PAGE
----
Now, isn’t that (P)interesting?  (wink.)

 

 

The Weight of the Wait

 

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The old proverb is right.  Time moves slowly for those who wait.  For prospective adoptive parents, the period between home study approval and welcoming a child home – can become excruciating.

There is no way to rush this waiting period, which proceeds at its own pace. Fortunately there is much you can do during your time as a prospective adoptive parent – to keep your mind off the calendar. You have more time now to accomplish things that need to be done, and your future life as a parent will be easier if you do them now.

Take positive, constructive action weekly ~ or even daily. These actions will help you keep your perspective, your sense of humor and your sense of balance.  We’ve compiled a lengthy list of action items for your waiting period.

{Relax.  These not all need to be done – but if it makes you feel better in the interim, accomplish them as needed to alleviate the “weight” of the “wait”}.

  1. Research employer family leave plans. Talk to your employer and start planning for time away from the office when you are placed.
  2. Research and consider options for your new will, life insurance and make your guardianship plan legal.
  3. Kick any unhealthy habits that may be a detriment to your future child (i.e. quit smoking, loose excess weight, etc.)
  4. If adopting a newborn, learn the nuts and bolts of baby care.
  5. Consider taking a college course on Childhood Development.
  6. Attend an adoptive parent support group.
  7. Prepare a First Aid Kit with child specific tools (contact the Red Cross or your pediatrician).
  8. Research furniture for the child’s room, making selections (but not purchasing unless a match has occurred which can be considered solid) for the age range you are open to.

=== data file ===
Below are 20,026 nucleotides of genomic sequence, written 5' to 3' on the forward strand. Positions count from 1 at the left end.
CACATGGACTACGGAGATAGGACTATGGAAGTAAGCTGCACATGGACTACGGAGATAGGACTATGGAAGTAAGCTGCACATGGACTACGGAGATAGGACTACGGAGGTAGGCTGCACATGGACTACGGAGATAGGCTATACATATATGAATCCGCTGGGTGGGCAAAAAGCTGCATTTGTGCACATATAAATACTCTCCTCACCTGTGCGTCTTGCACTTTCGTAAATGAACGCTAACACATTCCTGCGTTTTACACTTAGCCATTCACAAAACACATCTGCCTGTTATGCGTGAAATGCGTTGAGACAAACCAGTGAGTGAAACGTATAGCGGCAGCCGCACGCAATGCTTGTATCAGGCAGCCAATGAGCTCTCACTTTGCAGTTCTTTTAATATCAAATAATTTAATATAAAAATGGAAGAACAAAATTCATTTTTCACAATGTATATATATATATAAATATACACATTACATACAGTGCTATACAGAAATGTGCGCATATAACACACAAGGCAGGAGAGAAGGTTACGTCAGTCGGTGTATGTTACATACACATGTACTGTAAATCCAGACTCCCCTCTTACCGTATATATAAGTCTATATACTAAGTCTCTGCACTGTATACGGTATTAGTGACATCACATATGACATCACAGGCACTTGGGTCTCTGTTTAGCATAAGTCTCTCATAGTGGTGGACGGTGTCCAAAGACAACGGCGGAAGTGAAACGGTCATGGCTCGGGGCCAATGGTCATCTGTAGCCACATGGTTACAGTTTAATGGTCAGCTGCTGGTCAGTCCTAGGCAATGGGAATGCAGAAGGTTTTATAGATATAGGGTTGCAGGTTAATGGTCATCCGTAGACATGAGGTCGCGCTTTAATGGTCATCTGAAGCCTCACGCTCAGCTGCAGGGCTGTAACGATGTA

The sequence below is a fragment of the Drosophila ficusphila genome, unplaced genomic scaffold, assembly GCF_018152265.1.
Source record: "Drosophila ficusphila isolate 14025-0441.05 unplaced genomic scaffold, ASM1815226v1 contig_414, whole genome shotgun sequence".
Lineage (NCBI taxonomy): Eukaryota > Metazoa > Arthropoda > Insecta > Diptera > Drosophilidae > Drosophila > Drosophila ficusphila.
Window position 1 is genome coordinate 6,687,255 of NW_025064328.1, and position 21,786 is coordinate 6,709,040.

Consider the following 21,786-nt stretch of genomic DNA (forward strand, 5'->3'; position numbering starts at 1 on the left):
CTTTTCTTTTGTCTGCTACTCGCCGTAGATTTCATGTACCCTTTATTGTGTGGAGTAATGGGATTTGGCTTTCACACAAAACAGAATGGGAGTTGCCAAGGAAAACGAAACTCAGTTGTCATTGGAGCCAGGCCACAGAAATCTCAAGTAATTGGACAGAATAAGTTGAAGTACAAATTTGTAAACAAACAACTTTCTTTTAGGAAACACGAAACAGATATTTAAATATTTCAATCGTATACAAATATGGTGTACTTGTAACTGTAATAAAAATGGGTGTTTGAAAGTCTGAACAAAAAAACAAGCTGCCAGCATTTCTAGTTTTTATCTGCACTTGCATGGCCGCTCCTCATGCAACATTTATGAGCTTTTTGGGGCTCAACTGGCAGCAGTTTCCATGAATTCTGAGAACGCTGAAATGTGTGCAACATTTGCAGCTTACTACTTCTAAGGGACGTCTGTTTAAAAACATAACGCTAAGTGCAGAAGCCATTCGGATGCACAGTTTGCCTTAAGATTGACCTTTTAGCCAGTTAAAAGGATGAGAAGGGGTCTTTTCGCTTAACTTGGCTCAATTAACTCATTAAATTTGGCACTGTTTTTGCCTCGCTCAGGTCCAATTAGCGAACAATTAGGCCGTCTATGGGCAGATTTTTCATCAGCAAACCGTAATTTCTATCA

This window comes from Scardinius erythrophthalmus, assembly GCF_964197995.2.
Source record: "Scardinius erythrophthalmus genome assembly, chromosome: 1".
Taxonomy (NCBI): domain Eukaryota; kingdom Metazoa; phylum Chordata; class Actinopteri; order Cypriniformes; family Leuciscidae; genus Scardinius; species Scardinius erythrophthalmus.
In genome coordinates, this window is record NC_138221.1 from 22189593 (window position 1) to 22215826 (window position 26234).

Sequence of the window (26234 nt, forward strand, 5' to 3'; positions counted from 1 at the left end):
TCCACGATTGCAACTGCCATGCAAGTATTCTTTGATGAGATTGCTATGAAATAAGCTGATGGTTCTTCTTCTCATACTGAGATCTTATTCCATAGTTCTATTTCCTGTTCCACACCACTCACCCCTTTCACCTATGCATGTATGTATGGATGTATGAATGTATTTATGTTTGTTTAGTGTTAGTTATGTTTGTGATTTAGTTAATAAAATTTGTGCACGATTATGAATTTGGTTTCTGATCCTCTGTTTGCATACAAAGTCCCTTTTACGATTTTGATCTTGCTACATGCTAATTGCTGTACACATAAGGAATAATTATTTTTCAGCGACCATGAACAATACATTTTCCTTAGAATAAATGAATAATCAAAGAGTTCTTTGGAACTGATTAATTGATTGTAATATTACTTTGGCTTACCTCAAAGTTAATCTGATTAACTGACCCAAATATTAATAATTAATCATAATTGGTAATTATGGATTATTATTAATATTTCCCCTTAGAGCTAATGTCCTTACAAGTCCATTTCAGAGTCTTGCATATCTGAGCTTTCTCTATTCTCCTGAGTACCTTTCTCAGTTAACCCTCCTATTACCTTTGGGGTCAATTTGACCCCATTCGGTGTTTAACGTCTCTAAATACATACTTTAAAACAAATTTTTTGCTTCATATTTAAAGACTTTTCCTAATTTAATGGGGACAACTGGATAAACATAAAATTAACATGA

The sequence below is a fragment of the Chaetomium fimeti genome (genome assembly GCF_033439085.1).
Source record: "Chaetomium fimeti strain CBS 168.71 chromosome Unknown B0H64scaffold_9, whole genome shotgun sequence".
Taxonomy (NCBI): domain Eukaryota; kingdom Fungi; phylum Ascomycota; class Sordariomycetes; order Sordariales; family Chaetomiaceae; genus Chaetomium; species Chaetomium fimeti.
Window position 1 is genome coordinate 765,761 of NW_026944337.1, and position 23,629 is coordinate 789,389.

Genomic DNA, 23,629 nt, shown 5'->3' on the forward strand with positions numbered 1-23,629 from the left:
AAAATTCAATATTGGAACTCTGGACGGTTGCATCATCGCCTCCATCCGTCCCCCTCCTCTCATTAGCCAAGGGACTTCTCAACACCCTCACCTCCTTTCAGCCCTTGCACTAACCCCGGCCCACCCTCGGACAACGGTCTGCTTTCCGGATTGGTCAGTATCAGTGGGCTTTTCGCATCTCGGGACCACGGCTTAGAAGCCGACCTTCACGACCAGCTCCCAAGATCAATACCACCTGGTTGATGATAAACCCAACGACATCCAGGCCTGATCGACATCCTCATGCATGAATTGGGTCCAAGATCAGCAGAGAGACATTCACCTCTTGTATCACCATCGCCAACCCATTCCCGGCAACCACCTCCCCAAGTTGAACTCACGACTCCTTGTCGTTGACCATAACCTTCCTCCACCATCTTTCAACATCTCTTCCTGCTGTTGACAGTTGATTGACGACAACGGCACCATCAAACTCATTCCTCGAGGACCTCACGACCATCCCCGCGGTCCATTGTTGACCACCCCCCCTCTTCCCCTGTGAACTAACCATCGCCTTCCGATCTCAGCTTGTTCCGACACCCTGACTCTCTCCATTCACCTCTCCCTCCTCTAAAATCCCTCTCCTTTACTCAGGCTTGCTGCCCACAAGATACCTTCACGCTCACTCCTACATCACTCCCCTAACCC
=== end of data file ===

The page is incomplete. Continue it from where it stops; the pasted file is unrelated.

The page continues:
9. Request forms for adding a child to your health insurance plan.
  10. Research car seats and strollers.
  11. Practice installing your car seat and get it checked by a car seat specialist (call your local police and fire department for assistance)
  12. Research and discuss discipline styles/techniques and alternative parenting techniques you may like to try (sign language, baby massage, breastfeeding, etc.)
  13. Research and interview childcare providers.  See if you can be added to a wait list for accessing services.
  14. Research and consider if you’d like to mail out an adoption announcement.  If you do, address your envelopes now to save you the hassle later.
  15. Begin your child’s lifebook – your experiences as you start your adoption journey and anticipate the child’s arrival is an important part of the story.
  16. Begin talking about adoption with family and friends, so that they know how you feel about certain topics (open adoption, sharing the child’s story, attachment parenting, etc.)
  17. Take full advantage of your free time.  This will diminish when you become a parent.
  18. Research childhood nutrition and if there will be any special considerations to be made for the child you wish to adopt.  (i.e. smoothie diet for child with cleft palate; nutrition rich foods for internationally adopted child; healthy snack availability for child who may hoard food, etc.)
  19. If adopting internationally, learn about your child’s birth culture.
  20. If adopting internationally, begin practicing recipes associated with your child’s culture.  Visit restaurants with culturally specific foods and try them out.
  21. Start noticing the “children’s menu” at your favorite restaurants.  Make note of places that have really great menus.
  22. If married, set up a weekly “date” and keep it.  Nurture your relationship now. Start addressing #23.
  23. Start having conversations about how you plan to parent.  Discuss religious education preferences and child-rearing practices.
  24. Start considering names for your child.
  25. Spend time around children.  “Borrow” friends and relative children for fun outings so you can learn through hands-on experience.
  26. Start shopping for child necessities.  Don’t go overboard, but spreading out the financial burden of toothpaste, child shampoo, hairbrushes, eating utensils, sippy cups, etc. can be planned more carefully now – rather than at the last minute.
  27. Keep busy with productive and enjoyable activities that nurture yourself:  Revisit and old hobby, start a self-care/exercise routine, etc.
  28. Get in shape.  You will soon be running, carrying and bending more than you ever have.
  29. Read everything you can about topics you are concerned about.  Visit adoption forums online, Read Parenting Books and blogs.
  30. Begin Childproofing your home beyond what the agency requires you to do in preparation.  Take a close look at your surroundings from the “eye of a child” (taking into consideration the age range you are open to).  There may be sharp corners, unshielded electrical outlets, unlocked cabinets filled with household cleaners and other hazards that will need to be removed before the child comes home.
  31. Finish projects around the house.  Now is a great time to finish anything that was started and left hanging.